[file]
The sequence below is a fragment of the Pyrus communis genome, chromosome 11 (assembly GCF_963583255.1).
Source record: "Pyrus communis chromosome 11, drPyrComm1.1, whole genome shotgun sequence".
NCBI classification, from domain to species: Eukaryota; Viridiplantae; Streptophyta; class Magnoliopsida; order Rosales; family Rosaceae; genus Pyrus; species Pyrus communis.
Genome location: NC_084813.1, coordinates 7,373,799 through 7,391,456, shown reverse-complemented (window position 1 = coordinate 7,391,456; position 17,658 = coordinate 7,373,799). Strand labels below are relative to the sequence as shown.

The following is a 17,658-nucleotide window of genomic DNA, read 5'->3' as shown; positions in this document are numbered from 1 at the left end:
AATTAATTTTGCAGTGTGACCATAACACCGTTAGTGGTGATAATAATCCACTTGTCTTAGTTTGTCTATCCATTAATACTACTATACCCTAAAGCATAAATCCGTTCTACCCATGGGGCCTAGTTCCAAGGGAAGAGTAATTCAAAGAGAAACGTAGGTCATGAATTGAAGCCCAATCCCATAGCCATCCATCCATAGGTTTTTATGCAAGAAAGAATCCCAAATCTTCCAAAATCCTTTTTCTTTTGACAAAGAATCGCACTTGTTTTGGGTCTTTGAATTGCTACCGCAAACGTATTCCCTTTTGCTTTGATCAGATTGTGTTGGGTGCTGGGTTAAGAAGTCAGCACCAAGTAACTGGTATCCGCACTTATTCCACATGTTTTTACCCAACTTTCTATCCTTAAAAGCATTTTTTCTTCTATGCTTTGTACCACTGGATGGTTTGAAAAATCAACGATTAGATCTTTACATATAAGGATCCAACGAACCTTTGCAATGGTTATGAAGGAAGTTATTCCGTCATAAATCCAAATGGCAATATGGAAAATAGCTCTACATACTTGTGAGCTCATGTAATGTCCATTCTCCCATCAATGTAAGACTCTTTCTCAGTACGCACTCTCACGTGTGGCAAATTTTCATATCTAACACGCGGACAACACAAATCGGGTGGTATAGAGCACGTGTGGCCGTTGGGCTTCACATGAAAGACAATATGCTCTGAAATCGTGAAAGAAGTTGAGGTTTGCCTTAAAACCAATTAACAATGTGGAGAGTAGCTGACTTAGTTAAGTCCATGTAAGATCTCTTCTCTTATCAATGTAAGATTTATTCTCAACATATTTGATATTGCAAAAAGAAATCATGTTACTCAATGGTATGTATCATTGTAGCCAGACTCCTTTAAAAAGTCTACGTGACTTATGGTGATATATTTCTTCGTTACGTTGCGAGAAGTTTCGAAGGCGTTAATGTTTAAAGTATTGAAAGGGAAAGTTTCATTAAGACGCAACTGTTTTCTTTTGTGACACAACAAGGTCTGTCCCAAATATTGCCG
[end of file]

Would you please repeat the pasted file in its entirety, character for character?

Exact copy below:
The sequence below is a fragment of the Pyrus communis genome, chromosome 11 (assembly GCF_963583255.1).
Source record: "Pyrus communis chromosome 11, drPyrComm1.1, whole genome shotgun sequence".
NCBI classification, from domain to species: Eukaryota; Viridiplantae; Streptophyta; class Magnoliopsida; order Rosales; family Rosaceae; genus Pyrus; species Pyrus communis.
Genome location: NC_084813.1, coordinates 7,373,799 through 7,391,456, shown reverse-complemented (window position 1 = coordinate 7,391,456; position 17,658 = coordinate 7,373,799). Strand labels below are relative to the sequence as shown.

The following is a 17,658-nucleotide window of genomic DNA, read 5'->3' as shown; positions in this document are numbered from 1 at the left end:
AATTAATTTTGCAGTGTGACCATAACACCGTTAGTGGTGATAATAATCCACTTGTCTTAGTTTGTCTATCCATTAATACTACTATACCCTAAAGCATAAATCCGTTCTACCCATGGGGCCTAGTTCCAAGGGAAGAGTAATTCAAAGAGAAACGTAGGTCATGAATTGAAGCCCAATCCCATAGCCATCCATCCATAGGTTTTTATGCAAGAAAGAATCCCAAATCTTCCAAAATCCTTTTTCTTTTGACAAAGAATCGCACTTGTTTTGGGTCTTTGAATTGCTACCGCAAACGTATTCCCTTTTGCTTTGATCAGATTGTGTTGGGTGCTGGGTTAAGAAGTCAGCACCAAGTAACTGGTATCCGCACTTATTCCACATGTTTTTACCCAACTTTCTATCCTTAAAAGCATTTTTTCTTCTATGCTTTGTACCACTGGATGGTTTGAAAAATCAACGATTAGATCTTTACATATAAGGATCCAACGAACCTTTGCAATGGTTATGAAGGAAGTTATTCCGTCATAAATCCAAATGGCAATATGGAAAATAGCTCTACATACTTGTGAGCTCATGTAATGTCCATTCTCCCATCAATGTAAGACTCTTTCTCAGTACGCACTCTCACGTGTGGCAAATTTTCATATCTAACACGCGGACAACACAAATCGGGTGGTATAGAGCACGTGTGGCCGTTGGGCTTCACATGAAAGACAATATGCTCTGAAATCGTGAAAGAAGTTGAGGTTTGCCTTAAAACCAATTAACAATGTGGAGAGTAGCTGACTTAGTTAAGTCCATGTAAGATCTCTTCTCTTATCAATGTAAGATTTATTCTCAACATATTTGATATTGCAAAAAGAAATCATGTTACTCAATGGTATGTATCATTGTAGCCAGACTCCTTTAAAAAGTCTACGTGACTTATGGTGATATATTTCTTCGTTACGTTGCGAGAAGTTTCGAAGGCGTTAATGTTTAAAGTATTGAAAGGGAAAGTTTCATTAAGACGCAACTGTTTTCTTTTGTGACACAACAAGGTCTGTCCCAAATATTGCCG